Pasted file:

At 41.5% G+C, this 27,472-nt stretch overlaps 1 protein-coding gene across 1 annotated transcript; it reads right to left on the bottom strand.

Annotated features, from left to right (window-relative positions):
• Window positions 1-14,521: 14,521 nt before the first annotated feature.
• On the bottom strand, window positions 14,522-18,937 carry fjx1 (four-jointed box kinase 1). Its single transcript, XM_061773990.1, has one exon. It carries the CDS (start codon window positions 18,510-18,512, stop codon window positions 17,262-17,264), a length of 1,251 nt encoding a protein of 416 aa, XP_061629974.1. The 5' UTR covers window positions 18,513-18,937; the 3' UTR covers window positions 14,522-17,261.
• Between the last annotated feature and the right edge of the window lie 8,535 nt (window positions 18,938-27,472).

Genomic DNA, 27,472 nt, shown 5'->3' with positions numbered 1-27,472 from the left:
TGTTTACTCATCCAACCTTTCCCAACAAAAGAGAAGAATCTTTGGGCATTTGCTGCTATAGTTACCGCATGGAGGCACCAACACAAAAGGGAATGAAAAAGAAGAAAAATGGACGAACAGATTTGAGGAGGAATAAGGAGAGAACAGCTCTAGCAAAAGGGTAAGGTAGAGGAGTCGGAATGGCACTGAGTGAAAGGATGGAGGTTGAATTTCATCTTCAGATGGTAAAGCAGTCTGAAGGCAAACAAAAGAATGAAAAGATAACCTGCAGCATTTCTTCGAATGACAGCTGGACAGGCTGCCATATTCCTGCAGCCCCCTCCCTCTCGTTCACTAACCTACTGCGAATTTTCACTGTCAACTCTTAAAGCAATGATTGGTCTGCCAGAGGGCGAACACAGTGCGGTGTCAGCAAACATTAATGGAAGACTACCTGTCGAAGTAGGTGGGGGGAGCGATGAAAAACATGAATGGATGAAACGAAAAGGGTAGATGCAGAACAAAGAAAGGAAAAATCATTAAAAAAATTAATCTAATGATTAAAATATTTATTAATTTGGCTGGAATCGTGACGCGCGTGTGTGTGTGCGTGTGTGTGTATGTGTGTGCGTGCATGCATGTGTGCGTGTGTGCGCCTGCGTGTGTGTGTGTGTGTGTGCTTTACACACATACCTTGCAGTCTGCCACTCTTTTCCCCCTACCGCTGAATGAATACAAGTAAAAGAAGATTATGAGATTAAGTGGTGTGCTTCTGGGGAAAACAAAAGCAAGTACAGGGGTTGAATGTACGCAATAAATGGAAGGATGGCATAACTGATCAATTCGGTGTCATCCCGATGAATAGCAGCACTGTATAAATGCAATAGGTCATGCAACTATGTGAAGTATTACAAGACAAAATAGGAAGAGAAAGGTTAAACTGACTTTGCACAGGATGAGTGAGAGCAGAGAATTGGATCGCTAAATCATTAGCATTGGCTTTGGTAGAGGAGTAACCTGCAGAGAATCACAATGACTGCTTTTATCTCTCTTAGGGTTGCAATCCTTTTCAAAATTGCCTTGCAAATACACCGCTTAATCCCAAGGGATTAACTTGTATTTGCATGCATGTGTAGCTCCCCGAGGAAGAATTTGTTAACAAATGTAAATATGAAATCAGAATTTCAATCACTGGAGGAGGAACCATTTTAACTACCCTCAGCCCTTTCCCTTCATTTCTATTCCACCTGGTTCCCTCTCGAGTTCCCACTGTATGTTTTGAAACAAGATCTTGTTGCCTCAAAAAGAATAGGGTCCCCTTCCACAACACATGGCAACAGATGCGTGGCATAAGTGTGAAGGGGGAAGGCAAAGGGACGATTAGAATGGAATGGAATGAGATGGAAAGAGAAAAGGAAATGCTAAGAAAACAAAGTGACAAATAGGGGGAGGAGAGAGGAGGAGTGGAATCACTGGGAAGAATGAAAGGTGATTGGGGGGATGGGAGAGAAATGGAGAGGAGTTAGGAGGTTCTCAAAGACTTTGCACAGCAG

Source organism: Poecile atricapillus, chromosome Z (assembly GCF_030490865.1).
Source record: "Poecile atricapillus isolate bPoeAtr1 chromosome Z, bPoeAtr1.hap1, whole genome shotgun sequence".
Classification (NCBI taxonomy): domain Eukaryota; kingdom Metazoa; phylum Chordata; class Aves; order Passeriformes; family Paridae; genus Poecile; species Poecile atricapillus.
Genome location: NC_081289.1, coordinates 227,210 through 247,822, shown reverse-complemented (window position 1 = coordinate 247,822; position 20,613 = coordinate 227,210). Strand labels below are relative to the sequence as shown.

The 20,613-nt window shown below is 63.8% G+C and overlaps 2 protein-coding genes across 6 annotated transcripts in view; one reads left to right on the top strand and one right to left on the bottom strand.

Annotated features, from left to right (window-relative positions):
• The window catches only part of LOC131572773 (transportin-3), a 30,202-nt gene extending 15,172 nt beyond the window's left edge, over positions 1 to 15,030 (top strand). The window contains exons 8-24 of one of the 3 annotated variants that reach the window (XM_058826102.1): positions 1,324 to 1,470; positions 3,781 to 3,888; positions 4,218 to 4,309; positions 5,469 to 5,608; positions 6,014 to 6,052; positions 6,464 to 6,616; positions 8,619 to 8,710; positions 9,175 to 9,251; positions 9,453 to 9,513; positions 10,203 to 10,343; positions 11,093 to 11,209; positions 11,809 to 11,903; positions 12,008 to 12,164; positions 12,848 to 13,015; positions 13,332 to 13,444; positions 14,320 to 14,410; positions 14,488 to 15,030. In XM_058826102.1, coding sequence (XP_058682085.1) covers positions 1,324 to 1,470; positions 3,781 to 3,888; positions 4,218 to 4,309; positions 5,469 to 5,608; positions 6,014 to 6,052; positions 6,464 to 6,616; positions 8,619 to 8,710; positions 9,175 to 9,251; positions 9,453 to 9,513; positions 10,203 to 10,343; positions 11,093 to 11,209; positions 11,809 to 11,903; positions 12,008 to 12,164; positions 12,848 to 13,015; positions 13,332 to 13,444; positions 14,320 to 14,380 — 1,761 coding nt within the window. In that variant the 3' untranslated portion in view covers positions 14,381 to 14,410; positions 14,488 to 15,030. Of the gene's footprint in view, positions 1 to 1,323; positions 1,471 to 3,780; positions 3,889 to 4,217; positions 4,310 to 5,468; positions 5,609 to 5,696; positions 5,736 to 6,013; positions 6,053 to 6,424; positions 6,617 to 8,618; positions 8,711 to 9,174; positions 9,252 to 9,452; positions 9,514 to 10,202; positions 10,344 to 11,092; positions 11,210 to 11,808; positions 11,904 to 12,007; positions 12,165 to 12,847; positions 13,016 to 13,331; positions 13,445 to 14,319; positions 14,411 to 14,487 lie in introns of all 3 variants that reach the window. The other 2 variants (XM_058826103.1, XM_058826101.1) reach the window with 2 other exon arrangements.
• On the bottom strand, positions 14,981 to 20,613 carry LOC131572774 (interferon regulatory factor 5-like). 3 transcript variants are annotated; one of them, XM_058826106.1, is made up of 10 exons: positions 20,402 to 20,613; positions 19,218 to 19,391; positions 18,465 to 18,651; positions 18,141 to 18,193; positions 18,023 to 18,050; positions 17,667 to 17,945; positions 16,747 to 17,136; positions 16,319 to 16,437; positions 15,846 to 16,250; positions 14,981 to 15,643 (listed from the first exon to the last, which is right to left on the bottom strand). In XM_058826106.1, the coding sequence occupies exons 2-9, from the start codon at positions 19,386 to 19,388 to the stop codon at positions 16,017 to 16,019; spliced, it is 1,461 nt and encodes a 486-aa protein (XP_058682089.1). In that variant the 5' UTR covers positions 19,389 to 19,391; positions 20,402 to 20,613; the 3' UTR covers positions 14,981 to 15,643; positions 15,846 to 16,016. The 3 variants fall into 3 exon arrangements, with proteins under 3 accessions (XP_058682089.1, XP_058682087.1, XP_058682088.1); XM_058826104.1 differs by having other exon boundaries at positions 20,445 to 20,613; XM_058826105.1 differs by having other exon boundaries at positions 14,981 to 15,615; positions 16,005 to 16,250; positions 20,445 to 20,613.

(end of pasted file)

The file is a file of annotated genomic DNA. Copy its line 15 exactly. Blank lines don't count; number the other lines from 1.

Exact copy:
• On the bottom strand, positions 14,981 to 20,613 carry LOC131572774 (interferon regulatory factor 5-like). 3 transcript variants are annotated; one of them, XM_058826106.1, is made up of 10 exons: positions 20,402 to 20,613; positions 19,218 to 19,391; positions 18,465 to 18,651; positions 18,141 to 18,193; positions 18,023 to 18,050; positions 17,667 to 17,945; positions 16,747 to 17,136; positions 16,319 to 16,437; positions 15,846 to 16,250; positions 14,981 to 15,643 (listed from the first exon to the last, which is right to left on the bottom strand). In XM_058826106.1, the coding sequence occupies exons 2-9, from the start codon at positions 19,386 to 19,388 to the stop codon at positions 16,017 to 16,019; spliced, it is 1,461 nt and encodes a 486-aa protein (XP_058682089.1). In that variant the 5' UTR covers positions 19,389 to 19,391; positions 20,402 to 20,613; the 3' UTR covers positions 14,981 to 15,643; positions 15,846 to 16,016. The 3 variants fall into 3 exon arrangements, with proteins under 3 accessions (XP_058682089.1, XP_058682087.1, XP_058682088.1); XM_058826104.1 differs by having other exon boundaries at positions 20,445 to 20,613; XM_058826105.1 differs by having other exon boundaries at positions 14,981 to 15,615; positions 16,005 to 16,250; positions 20,445 to 20,613.